Dir: Lorene Scafaria
Star: Constance Wu, Jennifer Lopez, Julia Stiles, Keke Palmer
A little before the period depicted here, when I worked in the City of London, I used to go to strip clubs. Though those weren’t the high-end, glitzy locations depicted here. Mine were more like regular pubs with naked women, which frankly is far more appealing. It was a really big night if I spent a total of a hundred quid. That included a plate of fish & chips with a cup of tea, at a really good little place near Old Street. Anyway, likely as a result of this low-key approach, I never found myself knocked out by Jennifer Lopez and my company AmEx maxed. That’s what happens to the victims in this awkward stab at achieving female empowerment through surreptitiously drugging men.
Dorothy (Wu) a.k.a. Destiny is a stripper, just not a very good one, so is barely making ends meet. But she learns the tricks of the trade from veteran Ramona (Lopez), and for a while, they live the lifestyles of the rich and scantily clad. Then, the 2008 financial crisis happens, the money pipeline dries up, and they’re back to normal life like the rest of us. Unwilling to settle for that, they recruit some former colleagues and start rolling customers. They drug them up and make them pliable on ketamine and ecstacy, then wring their credit cards dry, leaving the victims with only the fuzziest of memories, and unwilling to go to the authorities. Inevitably, of course, this proves to be an unsustainable business model.
I was kinda hoping for Showgirls meets Casino. It’s not at all the former, and only in the general vicinity of the latter, most notably in its well-oiled pop soundtrack, which acts as a commentary, in the same way Scorsese uses music. But it is the most curiously unsexy stripper movie I’ve ever seen. It felt like the makers were deliberately going out of their way to downplay that aspect – for much of the movie they could have been secretaries or shop assistants. Combined with Scafaria’s fondness for montages, you’re left wondering quite what was the appeal for the victims. Destiny’s not exactly sparkling conversational skills? Who cares? Have another shot of your ensemble partying and going “Woooo!”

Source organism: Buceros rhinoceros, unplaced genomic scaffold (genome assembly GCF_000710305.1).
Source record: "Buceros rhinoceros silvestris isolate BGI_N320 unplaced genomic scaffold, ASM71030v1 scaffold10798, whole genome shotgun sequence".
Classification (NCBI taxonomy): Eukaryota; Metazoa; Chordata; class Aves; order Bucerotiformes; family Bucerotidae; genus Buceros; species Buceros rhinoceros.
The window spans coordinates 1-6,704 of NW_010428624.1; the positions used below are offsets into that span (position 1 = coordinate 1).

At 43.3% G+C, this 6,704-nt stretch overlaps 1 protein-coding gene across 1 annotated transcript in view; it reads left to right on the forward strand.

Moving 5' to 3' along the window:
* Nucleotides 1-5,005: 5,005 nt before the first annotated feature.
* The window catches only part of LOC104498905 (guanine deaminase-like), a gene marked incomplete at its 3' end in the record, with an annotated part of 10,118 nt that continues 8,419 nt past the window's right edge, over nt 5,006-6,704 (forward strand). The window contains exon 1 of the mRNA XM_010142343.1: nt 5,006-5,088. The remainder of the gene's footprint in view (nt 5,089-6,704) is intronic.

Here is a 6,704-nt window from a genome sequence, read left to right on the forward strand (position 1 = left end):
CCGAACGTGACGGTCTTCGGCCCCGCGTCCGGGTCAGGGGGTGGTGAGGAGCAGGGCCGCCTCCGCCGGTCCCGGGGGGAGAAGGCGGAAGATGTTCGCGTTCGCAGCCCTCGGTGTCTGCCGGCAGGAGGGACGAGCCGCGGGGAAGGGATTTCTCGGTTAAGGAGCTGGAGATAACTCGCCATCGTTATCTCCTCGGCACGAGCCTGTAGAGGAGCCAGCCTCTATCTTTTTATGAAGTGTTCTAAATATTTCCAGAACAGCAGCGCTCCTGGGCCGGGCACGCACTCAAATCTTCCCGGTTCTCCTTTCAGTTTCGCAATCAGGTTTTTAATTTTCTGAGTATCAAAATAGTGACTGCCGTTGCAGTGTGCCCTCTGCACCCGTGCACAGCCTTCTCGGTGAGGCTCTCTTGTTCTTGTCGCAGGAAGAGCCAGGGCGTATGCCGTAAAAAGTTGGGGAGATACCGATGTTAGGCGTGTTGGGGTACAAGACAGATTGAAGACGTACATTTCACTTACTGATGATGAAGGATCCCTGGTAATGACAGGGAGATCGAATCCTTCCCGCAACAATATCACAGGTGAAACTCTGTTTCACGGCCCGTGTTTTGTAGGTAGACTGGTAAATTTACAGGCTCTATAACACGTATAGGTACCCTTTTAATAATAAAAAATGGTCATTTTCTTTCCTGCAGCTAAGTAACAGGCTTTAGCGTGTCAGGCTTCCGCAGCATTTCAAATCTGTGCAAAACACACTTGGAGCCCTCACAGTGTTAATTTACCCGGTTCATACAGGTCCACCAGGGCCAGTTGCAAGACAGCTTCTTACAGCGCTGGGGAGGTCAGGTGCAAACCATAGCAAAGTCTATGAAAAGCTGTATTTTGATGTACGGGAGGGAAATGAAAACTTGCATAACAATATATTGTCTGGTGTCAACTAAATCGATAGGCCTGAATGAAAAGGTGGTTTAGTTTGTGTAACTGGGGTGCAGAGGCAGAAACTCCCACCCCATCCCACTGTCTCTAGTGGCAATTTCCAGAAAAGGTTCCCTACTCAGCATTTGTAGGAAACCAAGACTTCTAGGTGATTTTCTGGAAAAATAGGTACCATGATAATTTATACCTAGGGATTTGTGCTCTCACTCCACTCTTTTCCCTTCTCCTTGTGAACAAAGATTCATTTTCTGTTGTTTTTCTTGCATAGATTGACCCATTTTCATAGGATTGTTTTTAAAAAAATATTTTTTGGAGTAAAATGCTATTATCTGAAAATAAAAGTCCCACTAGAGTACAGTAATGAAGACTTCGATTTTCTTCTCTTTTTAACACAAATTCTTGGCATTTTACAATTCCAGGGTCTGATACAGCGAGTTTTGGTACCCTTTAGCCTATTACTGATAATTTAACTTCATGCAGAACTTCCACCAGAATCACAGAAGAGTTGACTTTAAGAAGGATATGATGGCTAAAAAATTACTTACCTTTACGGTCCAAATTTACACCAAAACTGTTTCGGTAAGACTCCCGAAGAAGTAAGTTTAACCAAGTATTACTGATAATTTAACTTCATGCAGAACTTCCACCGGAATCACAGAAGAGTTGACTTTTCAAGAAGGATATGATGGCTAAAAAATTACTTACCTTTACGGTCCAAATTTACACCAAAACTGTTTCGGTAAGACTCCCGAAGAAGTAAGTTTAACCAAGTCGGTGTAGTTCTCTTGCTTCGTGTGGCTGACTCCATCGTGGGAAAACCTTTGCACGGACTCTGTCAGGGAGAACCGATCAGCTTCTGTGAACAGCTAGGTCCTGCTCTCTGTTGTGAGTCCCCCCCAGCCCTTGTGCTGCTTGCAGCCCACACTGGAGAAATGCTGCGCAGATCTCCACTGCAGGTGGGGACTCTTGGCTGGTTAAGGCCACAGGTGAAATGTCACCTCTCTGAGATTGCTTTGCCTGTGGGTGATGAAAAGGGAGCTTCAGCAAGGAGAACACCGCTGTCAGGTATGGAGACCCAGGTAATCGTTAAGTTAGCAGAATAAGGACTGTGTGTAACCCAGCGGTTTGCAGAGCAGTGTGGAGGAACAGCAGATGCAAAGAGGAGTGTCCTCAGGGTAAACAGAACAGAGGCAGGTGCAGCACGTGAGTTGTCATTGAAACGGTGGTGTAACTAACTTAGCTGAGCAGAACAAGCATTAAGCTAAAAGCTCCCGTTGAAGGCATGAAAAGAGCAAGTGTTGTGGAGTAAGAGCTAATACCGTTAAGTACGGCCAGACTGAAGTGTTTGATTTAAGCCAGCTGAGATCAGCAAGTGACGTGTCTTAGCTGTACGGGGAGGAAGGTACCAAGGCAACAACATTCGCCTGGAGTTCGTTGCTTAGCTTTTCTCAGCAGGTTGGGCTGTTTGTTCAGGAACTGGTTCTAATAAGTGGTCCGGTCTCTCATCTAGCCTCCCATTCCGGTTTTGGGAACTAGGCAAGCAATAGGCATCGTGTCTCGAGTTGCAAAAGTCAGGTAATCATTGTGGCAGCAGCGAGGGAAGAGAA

The film is on better turf on the downward arc, depicting Destiny’s rise and fall through legitimate means. You develop a sympathy for her, even if the film has a simplistic approach to the stripper/client power dynamic, which is more complex than you’d think. But the movie lost me at the jump into drug-enabled robbery, with the weakest of justifications about the victims being responsible for the 2008 meltdown. It’s “She was a slut! She was asking for it!” with a feminist glaze. Thereafter, I was disengaged from the film and its characters, and was frankly shocked by the end captions telling me the perpetrators largely escaped with probation. For the film is based on reality. It’s just not a reality which seems particularly real.